The Buffalo News

Payments for uranium exposure possible

Would aid employees of Bethlehem Steel


News Staff Reporters


WASHINGTON - A long-awaited bipartisan agreement has been reached on a bill to compensate workers injured by radiation exposure from making hydrogen bombs, including hundreds from the old Bethlehem Steel plant in Lackawanna.

Both New York senators and all members of the Erie Niagara delegation in the House agreed Tuesday to support the bill.

It would give the workers a second chance at qualifying for up to $150,000 plus medical benefits that was once denied by the Bush administration's Labor Department on grounds that physical proof of radiation exposure was not available.

Sen. Charles E. Schumer, D-N.Y., said, "These workers who were hurt in the line duty have got to be repaid."

Those who worked at Bethlehem and other H-bomb sites from 1949 through 1952 would be aided under the legislation.

"This bill frees suffering workers and their families from a process that has failed them for too long," said Rep. Brian Higgins, D-Buffalo, whose district includes the Lackawanna site.

With Congress controlled by Republicans, the support of Rep. Thomas M. Reynolds, R-Clarence, is considered crucial to the bill's success in this session that will run to Dec. 31, 2006. Reynolds will be the lead sponsor in the House.

"No one who deserves compensation should have it denied, period," said Reynolds. "This legislation will fulfill a national commitment we made to these "Veterans of the Cold War' by providing them with compensation that is long overdue."

Sen. Hillary Rodham Clinton, D-N.Y., said the legislation "faces an uphill fight" because the Bush administration is opposed to expanding the benefit program enacted in 2000.

Clinton said the bill "will enable employees to be added to a "special exposure (category)' and receive compensation under the Energy Employees Occupational Illness Compensation Program if exposure records do not enable case-by-case decisions to be made."

Clinton said, "Too many applicants for this help have been unjustifiably turned down."

To be eligible for reconsideration under this category, Clinton explained, they must have worked at an eligible facility for a total of 250 days, and fewer than half the workers at the plant were monitored for radiation exposure, and exposure records are not available.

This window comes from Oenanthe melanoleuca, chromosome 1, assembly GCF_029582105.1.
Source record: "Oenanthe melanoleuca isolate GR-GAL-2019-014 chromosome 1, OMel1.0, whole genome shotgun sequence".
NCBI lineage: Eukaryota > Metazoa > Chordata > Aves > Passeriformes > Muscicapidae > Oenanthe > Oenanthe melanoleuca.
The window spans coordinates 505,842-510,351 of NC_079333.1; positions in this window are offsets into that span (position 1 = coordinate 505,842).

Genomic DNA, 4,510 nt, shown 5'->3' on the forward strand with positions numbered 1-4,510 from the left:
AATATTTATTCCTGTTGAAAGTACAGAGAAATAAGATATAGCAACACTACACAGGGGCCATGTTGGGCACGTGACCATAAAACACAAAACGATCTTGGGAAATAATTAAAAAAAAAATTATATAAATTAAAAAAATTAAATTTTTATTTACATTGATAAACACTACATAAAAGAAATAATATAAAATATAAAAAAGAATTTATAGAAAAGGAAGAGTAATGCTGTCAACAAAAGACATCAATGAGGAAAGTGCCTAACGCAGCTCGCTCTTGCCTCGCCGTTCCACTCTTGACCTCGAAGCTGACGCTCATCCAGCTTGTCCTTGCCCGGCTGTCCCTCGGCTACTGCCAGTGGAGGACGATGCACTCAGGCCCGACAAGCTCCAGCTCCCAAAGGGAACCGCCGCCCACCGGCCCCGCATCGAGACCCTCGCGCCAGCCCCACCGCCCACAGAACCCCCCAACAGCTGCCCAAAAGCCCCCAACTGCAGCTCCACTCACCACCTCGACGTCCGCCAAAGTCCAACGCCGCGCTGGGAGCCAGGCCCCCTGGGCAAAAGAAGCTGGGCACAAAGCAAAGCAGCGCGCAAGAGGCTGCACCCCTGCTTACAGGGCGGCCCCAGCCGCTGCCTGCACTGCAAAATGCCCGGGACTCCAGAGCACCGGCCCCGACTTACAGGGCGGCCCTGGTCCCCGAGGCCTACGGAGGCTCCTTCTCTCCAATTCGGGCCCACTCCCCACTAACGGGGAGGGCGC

She said the bill can affect other H-bomb production sites.

Rep. Louise M. Slaughter, D-Fairport, said, "Despite many incidences of work-related illnesses and deaths, employees across this country have not found relief because of insufficient records that not only delay site profiles, but also make dose reconstruction virtually impossible."

The news was welcomed by Ed Walker of the Bethlehem Steel Action Group, which has pushed the government to extend special category status to the thousands of former Bethlehem Steel workers who have filed claims under the program.

The government has acknowledged Bethlehem Steel workers were exposed to radiation during uranium rolling operations at the plant in the late 1940s and early 1950s.

"It's finally here, the day we've all been hoping and praying for," said Walker, a former bricklayer at the plant. "It's a great breakthrough for us. We feel we have been unfairly treated and this is bringing some justice to the group and the program."

The Department of Labor has denied Bethlehem Steel employees any compensation for their sickness if they worked there after 1952, after H-bomb operations there stopped.

The bill does not appear to address the problems of those post-1952 workers. Critics of this ruling about post-1952 workers said the Department of Labor failed to take into account the dangers of lingering contamination of the facilities at which the work took place - ignoring that some materials can remain radioactive for thousands of years.


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